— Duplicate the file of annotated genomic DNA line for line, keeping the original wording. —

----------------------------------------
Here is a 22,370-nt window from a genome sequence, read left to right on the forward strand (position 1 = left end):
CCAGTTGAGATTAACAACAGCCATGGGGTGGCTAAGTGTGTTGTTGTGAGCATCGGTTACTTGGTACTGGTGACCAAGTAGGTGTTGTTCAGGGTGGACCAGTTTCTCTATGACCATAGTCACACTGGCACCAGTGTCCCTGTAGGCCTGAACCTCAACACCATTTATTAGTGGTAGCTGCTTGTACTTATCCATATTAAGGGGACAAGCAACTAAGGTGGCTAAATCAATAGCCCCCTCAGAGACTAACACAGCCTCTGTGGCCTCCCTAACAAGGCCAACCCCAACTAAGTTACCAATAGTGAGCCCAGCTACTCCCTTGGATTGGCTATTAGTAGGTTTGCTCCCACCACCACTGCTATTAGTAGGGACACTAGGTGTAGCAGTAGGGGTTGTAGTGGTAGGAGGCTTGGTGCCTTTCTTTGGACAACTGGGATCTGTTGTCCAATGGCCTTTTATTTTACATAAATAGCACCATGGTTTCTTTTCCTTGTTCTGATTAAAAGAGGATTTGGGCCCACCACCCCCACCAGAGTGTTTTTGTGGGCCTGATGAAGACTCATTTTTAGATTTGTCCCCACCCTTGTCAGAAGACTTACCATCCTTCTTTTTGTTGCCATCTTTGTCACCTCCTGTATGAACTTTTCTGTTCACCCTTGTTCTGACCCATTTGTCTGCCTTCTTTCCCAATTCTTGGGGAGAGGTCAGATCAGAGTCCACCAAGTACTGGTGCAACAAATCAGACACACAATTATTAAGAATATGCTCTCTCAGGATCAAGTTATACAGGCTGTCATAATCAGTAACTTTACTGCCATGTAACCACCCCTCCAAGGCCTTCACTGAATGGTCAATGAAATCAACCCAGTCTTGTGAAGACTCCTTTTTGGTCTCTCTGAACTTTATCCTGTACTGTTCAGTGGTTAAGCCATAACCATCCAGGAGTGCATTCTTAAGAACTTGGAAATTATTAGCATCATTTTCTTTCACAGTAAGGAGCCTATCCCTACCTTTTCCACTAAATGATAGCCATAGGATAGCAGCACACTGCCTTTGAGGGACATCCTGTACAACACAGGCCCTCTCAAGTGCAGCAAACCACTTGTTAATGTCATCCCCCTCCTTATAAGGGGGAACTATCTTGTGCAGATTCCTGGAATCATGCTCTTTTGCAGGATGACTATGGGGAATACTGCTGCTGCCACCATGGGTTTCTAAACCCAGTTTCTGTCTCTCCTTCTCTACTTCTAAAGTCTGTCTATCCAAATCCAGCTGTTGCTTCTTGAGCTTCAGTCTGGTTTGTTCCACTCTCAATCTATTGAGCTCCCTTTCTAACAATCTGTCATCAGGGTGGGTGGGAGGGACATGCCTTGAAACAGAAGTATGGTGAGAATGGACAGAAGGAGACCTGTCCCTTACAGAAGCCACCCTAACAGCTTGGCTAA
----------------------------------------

Here is a 22,370-nt window from a genome sequence, read left to right on the forward strand (position 1 = left end):
CCAGTTGAGATTAACAACAGCCATGGGGTGGCTAAGTGTGTTGTTGTGAGCATCGGTTACTTGGTACTGGTGACCAAGTAGGTGTTGTTCAGGGTGGACCAGTTTCTCTATGACCATAGTCACACTGGCACCAGTGTCCCTGTAGGCCTGAACCTCAACACCATTTATTAGTGGTAGCTGCTTGTACTTATCCATATTAAGGGGACAAGCAACTAAGGTGGCTAAATCAATAGCCCCCTCAGAGACTAACACAGCCTCTGTGGCCTCCCTAACAAGGCCAACCCCAACTAAGTTACCAATAGTGAGCCCAGCTACTCCCTTGGATTGGCTATTAGTAGGTTTGCTCCCACCACCACTGCTATTAGTAGGGACACTAGGTGTAGCAGTAGGGGTTGTAGTGGTAGGAGGCTTGGTGCCTTTCTTTGGACAACTGGGATCTGTTGTCCAATGGCCTTTTATTTTACATAAATAGCACCATGGTTTCTTTTCCTTGTTCTGATTAAAAGAGGATTTGGGCCCACCACCCCCACCAGAGTGTTTTTGTGGGCCTGATGAAGACTCATTTTTAGATTTGTCCCCACCCTTGTCAGAAGACTTACCATCCTTCTTTTTGTTGCCATCTTTGTCACCTCCTGTATGAACTTTTCTGTTCACCCTTGTTCTGACCCATTTGTCTGCCTTCTTTCCCAATTCTTGGGGAGAGGTCAGATCAGAGTCCACCAAGTACTGGTGCAACAAATCAGACACACAATTATTAAGAATATGCTCTCTCAGGATCAAGTTATACAGGCTGTCATAATCAGTAACTTTACTGCCATGTAACCACCCCTCCAAGGCCTTCACTGAATGGTCAATGAAATCAACCCAGTCTTGTGAAGACTCCTTTTTGGTCTCTCTGAACTTTATCCTGTACTGTTCAGTGGTTAAGCCATAACCATCCAGGAGTGCATTCTTAAGAACTTGGAAATTATTAGCATCATTTTCTTTCACAGTAAGGAGCCTATCCCTACCTTTTCCACTAAATGATAGCCATAGGATAGCAGCACACTGCCTTTGAGGGACATCCTGTACAACACAGGCCCTCTCAAGTGCAGCAAACCACTTGTTAATGTCATCCCCCTCCTTATAAGGGGGAACTATCTTGTGCAGATTCCTGGAATCATGCTCTTTTGCAGGATGACTATGGGGAATACTGCTGCTGCCACCATGGGTTTCTAAACCCAGTTTCTGTCTCTCCTTCTCTACTTCTAAAGTCTGTCTATCCAAATCCAGCTGTTGCTTCTTGAGCTTCAGTCTGGTTTGTTCCACTCTCAATCTATTGAGCTCCCTTTCTAACAATCTGTCATCAGGGTGGGTGGGAGGGACATGCCTTGAAACAGAAGTATGGTGAGAATGGACAGAAGGAGACCTGTCCCTTACAGAAGCCACCCTAACAGCTTGGCTAA